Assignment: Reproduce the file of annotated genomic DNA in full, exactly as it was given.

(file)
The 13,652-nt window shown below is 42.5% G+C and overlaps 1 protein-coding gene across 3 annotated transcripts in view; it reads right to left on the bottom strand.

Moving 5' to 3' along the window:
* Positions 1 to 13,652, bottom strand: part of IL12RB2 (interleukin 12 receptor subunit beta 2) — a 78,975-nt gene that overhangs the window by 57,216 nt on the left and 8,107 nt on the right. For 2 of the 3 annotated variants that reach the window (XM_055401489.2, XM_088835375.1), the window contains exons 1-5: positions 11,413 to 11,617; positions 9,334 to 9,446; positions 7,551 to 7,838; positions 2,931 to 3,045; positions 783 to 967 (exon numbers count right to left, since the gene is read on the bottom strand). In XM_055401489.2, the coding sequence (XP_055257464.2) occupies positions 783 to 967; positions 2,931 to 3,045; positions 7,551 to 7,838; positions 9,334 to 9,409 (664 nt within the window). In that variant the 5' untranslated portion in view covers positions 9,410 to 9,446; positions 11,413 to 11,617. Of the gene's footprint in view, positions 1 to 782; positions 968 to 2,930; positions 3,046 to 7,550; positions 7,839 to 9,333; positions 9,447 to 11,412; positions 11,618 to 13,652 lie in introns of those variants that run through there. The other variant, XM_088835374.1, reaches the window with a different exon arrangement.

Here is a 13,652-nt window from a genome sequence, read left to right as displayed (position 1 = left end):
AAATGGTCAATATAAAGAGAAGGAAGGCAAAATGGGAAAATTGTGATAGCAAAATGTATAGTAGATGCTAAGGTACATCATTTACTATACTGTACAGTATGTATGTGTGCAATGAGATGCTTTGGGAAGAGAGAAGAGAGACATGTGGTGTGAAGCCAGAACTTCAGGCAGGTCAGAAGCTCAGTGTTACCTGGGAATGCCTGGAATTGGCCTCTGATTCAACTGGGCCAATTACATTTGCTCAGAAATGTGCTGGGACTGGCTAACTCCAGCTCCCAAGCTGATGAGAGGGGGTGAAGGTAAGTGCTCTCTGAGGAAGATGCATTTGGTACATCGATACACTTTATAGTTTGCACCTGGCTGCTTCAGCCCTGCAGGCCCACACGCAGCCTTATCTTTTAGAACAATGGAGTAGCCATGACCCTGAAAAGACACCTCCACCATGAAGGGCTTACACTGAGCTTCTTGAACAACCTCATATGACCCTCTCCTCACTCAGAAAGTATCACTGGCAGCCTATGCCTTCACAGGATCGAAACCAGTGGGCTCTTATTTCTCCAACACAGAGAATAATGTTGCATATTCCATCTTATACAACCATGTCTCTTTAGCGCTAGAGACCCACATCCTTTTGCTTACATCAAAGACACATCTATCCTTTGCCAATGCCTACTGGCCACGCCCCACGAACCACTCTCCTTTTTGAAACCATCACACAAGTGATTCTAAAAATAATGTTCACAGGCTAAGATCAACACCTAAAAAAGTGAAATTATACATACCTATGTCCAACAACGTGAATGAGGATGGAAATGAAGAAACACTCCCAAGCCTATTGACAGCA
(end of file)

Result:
The 13,652-nt window shown below is 42.5% G+C and overlaps 1 protein-coding gene across 3 annotated transcripts in view; it reads right to left on the bottom strand.

Moving 5' to 3' along the window:
* Positions 1 to 13,652, bottom strand: part of IL12RB2 (interleukin 12 receptor subunit beta 2) — a 78,975-nt gene that overhangs the window by 57,216 nt on the left and 8,107 nt on the right. For 2 of the 3 annotated variants that reach the window (XM_055401489.2, XM_088835375.1), the window contains exons 1-5: positions 11,413 to 11,617; positions 9,334 to 9,446; positions 7,551 to 7,838; positions 2,931 to 3,045; positions 783 to 967 (exon numbers count right to left, since the gene is read on the bottom strand). In XM_055401489.2, the coding sequence (XP_055257464.2) occupies positions 783 to 967; positions 2,931 to 3,045; positions 7,551 to 7,838; positions 9,334 to 9,409 (664 nt within the window). In that variant the 5' untranslated portion in view covers positions 9,410 to 9,446; positions 11,413 to 11,617. Of the gene's footprint in view, positions 1 to 782; positions 968 to 2,930; positions 3,046 to 7,550; positions 7,839 to 9,333; positions 9,447 to 11,412; positions 11,618 to 13,652 lie in introns of those variants that run through there. The other variant, XM_088835374.1, reaches the window with a different exon arrangement.

Here is a 13,652-nt window from a genome sequence, read left to right as displayed (position 1 = left end):
AAATGGTCAATATAAAGAGAAGGAAGGCAAAATGGGAAAATTGTGATAGCAAAATGTATAGTAGATGCTAAGGTACATCATTTACTATACTGTACAGTATGTATGTGTGCAATGAGATGCTTTGGGAAGAGAGAAGAGAGACATGTGGTGTGAAGCCAGAACTTCAGGCAGGTCAGAAGCTCAGTGTTACCTGGGAATGCCTGGAATTGGCCTCTGATTCAACTGGGCCAATTACATTTGCTCAGAAATGTGCTGGGACTGGCTAACTCCAGCTCCCAAGCTGATGAGAGGGGGTGAAGGTAAGTGCTCTCTGAGGAAGATGCATTTGGTACATCGATACACTTTATAGTTTGCACCTGGCTGCTTCAGCCCTGCAGGCCCACACGCAGCCTTATCTTTTAGAACAATGGAGTAGCCATGACCCTGAAAAGACACCTCCACCATGAAGGGCTTACACTGAGCTTCTTGAACAACCTCATATGACCCTCTCCTCACTCAGAAAGTATCACTGGCAGCCTATGCCTTCACAGGATCGAAACCAGTGGGCTCTTATTTCTCCAACACAGAGAATAATGTTGCATATTCCATCTTATACAACCATGTCTCTTTAGCGCTAGAGACCCACATCCTTTTGCTTACATCAAAGACACATCTATCCTTTGCCAATGCCTACTGGCCACGCCCCACGAACCACTCTCCTTTTTGAAACCATCACACAAGTGATTCTAAAAATAATGTTCACAGGCTAAGATCAACACCTAAAAAAGTGAAATTATACATACCTATGTCCAACAACGTGAATGAGGATGGAAATGAAGAAACACTCCCAAGCCTATTGACAGCA